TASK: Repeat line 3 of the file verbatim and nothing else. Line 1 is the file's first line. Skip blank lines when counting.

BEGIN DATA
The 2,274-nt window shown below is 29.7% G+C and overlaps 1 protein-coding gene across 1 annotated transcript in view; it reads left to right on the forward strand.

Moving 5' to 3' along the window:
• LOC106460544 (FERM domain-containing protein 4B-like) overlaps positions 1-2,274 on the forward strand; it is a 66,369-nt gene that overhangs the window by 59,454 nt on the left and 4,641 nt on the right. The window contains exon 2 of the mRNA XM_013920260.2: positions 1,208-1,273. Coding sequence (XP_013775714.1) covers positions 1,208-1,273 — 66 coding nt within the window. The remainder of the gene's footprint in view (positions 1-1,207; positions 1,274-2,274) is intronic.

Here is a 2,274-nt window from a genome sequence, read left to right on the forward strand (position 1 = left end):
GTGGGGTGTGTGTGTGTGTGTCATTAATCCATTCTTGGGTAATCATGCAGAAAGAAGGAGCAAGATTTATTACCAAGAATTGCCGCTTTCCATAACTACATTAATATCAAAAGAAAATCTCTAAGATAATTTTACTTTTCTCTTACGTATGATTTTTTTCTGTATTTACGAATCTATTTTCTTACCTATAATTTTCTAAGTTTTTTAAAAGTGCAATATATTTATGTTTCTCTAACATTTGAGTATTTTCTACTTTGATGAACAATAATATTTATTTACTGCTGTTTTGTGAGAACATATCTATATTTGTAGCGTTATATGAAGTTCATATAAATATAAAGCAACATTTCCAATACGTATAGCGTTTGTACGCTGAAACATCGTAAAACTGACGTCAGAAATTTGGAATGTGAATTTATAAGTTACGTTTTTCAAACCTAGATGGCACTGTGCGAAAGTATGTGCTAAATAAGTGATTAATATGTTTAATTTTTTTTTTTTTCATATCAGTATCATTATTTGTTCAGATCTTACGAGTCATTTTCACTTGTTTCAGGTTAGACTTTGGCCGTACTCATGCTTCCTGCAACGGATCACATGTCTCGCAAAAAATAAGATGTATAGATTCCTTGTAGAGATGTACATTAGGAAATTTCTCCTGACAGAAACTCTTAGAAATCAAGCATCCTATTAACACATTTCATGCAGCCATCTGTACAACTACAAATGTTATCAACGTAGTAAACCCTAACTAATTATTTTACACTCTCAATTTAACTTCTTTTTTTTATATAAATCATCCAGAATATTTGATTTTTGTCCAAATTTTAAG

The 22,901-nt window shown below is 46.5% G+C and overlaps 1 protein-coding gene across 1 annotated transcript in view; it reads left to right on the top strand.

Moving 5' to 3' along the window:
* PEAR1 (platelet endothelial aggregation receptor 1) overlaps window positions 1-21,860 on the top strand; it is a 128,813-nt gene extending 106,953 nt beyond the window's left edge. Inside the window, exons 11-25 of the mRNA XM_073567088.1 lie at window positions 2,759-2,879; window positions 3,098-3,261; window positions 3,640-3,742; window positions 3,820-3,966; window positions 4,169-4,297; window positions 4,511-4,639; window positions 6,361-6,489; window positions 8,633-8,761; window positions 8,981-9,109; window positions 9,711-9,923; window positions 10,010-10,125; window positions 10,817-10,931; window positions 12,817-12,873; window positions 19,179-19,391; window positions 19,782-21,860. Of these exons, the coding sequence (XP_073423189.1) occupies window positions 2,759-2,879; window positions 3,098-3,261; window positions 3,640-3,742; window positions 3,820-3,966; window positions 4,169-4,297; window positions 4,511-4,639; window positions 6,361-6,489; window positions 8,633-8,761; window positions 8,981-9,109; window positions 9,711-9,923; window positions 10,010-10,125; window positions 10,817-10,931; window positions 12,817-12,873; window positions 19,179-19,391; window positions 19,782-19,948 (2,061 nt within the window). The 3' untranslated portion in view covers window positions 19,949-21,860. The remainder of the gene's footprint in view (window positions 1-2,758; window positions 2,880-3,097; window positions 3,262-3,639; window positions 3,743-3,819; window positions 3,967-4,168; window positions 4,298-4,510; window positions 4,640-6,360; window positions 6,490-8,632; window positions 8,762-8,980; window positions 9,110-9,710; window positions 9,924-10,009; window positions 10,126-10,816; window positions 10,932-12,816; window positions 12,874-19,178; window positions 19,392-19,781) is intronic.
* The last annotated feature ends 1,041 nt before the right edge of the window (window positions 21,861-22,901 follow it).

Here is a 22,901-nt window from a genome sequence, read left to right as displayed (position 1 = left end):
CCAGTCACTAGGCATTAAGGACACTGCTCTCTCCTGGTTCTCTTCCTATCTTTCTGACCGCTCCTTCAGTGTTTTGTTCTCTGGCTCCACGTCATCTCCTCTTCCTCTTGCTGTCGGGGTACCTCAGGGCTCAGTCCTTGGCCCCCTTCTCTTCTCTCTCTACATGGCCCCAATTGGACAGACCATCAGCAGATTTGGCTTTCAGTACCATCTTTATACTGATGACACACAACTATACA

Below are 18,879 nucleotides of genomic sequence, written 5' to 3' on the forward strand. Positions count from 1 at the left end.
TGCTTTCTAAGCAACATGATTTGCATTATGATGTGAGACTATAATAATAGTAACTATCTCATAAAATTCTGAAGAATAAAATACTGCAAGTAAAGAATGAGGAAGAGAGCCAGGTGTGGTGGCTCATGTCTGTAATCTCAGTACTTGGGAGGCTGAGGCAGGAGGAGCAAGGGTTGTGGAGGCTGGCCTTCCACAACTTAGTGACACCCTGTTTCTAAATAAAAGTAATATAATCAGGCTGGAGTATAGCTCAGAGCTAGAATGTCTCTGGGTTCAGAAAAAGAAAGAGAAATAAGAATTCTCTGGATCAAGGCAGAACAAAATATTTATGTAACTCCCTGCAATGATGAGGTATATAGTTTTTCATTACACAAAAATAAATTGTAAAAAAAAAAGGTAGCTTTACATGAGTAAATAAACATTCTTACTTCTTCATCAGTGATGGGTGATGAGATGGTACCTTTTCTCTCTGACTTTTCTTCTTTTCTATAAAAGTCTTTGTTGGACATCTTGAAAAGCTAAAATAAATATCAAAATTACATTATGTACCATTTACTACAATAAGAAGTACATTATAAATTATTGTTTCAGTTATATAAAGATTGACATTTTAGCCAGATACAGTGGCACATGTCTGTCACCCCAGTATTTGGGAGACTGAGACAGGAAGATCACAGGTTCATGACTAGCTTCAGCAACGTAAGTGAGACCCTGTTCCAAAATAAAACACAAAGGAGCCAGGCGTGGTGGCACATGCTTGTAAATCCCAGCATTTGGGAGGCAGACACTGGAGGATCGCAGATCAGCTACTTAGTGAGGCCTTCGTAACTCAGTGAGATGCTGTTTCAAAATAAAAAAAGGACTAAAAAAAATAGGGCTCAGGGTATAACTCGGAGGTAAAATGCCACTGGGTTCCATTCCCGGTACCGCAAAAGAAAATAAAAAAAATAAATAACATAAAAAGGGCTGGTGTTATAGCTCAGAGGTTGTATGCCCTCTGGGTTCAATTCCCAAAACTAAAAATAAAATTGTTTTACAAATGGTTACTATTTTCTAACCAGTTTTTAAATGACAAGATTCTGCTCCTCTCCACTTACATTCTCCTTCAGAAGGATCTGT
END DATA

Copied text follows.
• LOC106460544 (FERM domain-containing protein 4B-like) overlaps positions 1-2,274 on the forward strand; it is a 66,369-nt gene that overhangs the window by 59,454 nt on the left and 4,641 nt on the right. The window contains exon 2 of the mRNA XM_013920260.2: positions 1,208-1,273. Coding sequence (XP_013775714.1) covers positions 1,208-1,273 — 66 coding nt within the window. The remainder of the gene's footprint in view (positions 1-1,207; positions 1,274-2,274) is intronic.